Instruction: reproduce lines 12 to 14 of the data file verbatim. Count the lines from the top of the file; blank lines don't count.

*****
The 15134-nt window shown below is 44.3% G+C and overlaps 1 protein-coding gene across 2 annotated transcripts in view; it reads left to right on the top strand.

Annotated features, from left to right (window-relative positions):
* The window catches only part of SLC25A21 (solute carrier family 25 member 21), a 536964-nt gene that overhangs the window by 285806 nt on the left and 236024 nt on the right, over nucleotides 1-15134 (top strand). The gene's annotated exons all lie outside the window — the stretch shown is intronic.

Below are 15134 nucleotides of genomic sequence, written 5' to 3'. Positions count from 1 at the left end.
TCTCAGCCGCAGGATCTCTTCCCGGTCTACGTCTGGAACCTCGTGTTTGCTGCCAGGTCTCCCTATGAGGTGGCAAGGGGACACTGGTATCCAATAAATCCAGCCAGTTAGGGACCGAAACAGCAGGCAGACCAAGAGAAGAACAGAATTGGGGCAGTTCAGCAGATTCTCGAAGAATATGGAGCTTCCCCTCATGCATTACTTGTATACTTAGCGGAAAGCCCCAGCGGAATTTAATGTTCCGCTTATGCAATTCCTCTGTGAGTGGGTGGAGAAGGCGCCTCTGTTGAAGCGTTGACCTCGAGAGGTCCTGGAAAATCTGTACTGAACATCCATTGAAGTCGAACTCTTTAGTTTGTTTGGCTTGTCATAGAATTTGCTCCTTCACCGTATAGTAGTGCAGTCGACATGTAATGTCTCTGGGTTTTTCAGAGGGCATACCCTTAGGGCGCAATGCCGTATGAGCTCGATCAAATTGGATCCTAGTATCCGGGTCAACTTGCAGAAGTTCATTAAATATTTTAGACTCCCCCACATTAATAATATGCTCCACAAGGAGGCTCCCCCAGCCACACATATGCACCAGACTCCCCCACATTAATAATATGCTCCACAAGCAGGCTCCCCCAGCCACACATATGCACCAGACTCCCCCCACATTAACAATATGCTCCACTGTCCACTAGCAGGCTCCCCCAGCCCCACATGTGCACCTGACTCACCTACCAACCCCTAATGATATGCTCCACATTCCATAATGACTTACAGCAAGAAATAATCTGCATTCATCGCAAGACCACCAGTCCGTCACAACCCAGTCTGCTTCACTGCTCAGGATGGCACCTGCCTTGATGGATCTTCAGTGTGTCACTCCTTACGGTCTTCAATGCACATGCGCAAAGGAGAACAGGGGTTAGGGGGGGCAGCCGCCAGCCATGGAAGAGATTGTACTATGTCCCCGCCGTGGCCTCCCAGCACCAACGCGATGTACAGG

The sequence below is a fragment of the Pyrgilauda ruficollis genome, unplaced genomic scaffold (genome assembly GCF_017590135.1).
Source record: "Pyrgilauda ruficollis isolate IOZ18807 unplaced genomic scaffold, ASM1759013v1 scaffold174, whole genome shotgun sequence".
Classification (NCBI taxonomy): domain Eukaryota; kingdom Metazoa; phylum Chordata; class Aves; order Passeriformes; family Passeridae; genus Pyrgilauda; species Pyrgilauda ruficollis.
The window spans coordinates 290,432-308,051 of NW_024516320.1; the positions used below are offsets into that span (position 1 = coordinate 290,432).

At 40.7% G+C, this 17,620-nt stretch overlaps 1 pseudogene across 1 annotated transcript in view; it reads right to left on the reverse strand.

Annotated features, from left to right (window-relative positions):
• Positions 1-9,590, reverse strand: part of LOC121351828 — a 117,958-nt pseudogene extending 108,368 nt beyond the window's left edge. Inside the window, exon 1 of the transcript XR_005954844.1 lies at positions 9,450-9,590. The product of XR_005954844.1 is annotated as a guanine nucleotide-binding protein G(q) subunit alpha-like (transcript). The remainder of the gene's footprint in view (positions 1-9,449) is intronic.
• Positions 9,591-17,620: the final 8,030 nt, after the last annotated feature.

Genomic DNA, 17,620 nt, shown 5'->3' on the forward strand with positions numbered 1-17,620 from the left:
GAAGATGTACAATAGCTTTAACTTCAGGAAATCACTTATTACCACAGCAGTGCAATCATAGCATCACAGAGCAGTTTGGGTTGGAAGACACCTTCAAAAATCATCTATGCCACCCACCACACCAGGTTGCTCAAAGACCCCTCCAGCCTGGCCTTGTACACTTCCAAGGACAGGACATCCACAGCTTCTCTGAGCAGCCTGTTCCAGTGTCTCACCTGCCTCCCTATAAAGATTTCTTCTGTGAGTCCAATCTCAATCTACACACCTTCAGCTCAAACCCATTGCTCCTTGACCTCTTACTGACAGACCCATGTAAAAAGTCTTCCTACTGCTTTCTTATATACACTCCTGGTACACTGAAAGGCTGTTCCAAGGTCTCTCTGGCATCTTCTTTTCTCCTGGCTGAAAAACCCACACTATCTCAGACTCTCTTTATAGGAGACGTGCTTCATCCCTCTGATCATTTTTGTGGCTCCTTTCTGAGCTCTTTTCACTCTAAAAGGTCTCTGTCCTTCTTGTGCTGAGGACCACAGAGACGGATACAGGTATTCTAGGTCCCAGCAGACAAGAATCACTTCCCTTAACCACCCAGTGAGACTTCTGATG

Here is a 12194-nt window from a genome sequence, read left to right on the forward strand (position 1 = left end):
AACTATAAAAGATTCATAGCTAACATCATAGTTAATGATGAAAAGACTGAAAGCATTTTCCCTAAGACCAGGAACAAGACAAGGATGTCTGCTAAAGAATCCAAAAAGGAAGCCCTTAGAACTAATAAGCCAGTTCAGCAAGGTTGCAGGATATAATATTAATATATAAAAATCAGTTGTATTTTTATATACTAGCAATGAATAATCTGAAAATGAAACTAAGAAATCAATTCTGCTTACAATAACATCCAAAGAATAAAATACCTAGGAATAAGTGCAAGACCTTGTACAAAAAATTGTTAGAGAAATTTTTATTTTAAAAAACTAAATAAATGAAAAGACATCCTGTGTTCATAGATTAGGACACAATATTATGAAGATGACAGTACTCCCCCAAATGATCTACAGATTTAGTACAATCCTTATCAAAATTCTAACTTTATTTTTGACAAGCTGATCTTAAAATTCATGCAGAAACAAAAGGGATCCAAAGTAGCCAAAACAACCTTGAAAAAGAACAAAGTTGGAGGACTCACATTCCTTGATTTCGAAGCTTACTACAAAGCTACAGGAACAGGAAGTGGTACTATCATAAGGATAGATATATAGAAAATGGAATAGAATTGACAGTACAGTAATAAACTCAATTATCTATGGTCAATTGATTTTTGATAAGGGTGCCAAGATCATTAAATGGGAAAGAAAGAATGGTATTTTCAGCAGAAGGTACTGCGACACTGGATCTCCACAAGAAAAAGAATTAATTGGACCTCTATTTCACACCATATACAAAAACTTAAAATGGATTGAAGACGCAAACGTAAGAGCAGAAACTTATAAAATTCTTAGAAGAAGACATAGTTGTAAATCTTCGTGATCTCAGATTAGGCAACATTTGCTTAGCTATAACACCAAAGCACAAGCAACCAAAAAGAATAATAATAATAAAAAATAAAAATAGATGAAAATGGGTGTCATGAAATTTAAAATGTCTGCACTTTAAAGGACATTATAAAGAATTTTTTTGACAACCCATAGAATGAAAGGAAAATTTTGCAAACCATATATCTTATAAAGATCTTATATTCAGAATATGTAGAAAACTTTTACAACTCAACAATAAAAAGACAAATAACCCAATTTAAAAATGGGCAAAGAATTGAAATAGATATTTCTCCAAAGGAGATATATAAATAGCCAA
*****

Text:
• Positions 1-9,590, reverse strand: part of LOC121351828 — a 117,958-nt pseudogene extending 108,368 nt beyond the window's left edge. Inside the window, exon 1 of the transcript XR_005954844.1 lies at positions 9,450-9,590. The product of XR_005954844.1 is annotated as a guanine nucleotide-binding protein G(q) subunit alpha-like (transcript). The remainder of the gene's footprint in view (positions 1-9,449) is intronic.
• Positions 9,591-17,620: the final 8,030 nt, after the last annotated feature.

Genomic DNA, 17,620 nt, shown 5'->3' on the forward strand with positions numbered 1-17,620 from the left: